Fetal DNA was recovered from 17 of 39 (44%) transcervical cell (TCC) samples obtained between 7 and 9 weeks of gestation by endocervical canal flushing. Trophoblast retrieval was adequate for polymerase chain reaction (PCR) amplification of Y chromosome-specific DNA sequences and detection of paternal-specific microsatellite alleles. The fetal sex predicted by PCR in TCCs was confirmed in all cases by karyotype analysis of chorionic villi at 10 weeks of gestation. The absence of the disease-associated paternal alleles in TCC samples from two pregnancies at risk for spinal muscular atrophy and myotonic dystrophy predicted unaffected fetuses in agreement with subsequent results on chorionic villi and newborns leukocytes. A trisomy 21 fetus was diagnosed in TCCs using fluorescent in situ hybridization (FISH) and semiquantitative PCR analysis of superoxide dismutase-1 (SOD 1). Present experience indicates that TCC sampling is a promising technique for early prenatal monitoring of Mendelian disorders and chromosome aneuploidy.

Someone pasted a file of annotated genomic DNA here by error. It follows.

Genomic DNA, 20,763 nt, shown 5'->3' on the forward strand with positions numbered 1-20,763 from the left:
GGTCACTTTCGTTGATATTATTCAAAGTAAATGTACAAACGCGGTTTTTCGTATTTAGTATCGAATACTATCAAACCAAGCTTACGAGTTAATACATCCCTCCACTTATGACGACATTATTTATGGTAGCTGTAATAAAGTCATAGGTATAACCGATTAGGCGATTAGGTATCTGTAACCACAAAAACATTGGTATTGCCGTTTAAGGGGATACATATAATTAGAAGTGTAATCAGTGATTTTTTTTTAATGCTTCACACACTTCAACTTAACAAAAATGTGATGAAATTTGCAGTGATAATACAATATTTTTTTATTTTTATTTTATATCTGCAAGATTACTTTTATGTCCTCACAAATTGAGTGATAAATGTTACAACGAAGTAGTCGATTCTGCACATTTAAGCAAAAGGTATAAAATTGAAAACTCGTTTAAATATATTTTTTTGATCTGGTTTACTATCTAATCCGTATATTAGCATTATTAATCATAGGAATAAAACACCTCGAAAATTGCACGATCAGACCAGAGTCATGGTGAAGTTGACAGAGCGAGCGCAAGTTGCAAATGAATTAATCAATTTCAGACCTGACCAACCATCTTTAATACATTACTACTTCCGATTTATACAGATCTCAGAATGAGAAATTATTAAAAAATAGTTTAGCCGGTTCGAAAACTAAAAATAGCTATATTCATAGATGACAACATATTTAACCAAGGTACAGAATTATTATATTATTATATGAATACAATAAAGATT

|Number of pages||6|
|Publication status||Published - Feb 1996|
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